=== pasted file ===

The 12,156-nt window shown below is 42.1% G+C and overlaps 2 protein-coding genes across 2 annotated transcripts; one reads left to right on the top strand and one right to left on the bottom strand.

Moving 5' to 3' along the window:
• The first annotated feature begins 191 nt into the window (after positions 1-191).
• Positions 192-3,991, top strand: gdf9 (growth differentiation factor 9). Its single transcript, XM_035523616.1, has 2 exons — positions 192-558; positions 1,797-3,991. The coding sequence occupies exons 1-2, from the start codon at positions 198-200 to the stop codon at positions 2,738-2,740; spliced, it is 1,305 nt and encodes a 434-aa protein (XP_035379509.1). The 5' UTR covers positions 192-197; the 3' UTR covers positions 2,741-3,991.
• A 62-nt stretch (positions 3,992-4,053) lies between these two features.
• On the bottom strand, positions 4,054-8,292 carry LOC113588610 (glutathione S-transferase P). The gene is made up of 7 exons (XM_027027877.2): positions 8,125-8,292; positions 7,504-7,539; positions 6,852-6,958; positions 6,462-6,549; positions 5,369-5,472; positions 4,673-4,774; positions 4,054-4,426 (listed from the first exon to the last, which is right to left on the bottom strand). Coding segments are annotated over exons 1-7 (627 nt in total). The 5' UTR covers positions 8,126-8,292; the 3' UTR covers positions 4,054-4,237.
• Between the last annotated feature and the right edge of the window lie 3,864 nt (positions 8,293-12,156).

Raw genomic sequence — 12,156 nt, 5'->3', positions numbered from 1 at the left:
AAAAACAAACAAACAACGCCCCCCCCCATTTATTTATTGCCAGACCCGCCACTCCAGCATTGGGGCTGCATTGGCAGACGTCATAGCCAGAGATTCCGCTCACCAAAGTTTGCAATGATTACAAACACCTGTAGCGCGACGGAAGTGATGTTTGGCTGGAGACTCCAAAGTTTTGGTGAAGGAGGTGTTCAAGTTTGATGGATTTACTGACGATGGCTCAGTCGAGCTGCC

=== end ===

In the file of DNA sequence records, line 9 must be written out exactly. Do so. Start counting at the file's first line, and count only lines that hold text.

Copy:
AAAAACAAACAAACAACGCCCCCCCCCATTTATTTATTGCCAGACCCGCCACTCCAGCATTGGGGCTGCATTGGCAGACGTCATAGCCAGAGATTCCGCTCACCAAAGTTTGCAATGATTACAAACACCTGTAGCGCGACGGAAGTGATGTTTGGCTGGAGACTCCAAAGTTTTGGTGAAGGAGGTGTTCAAGTTTGATGGATTTACTGACGATGGCTCAGTCGAGCTGCC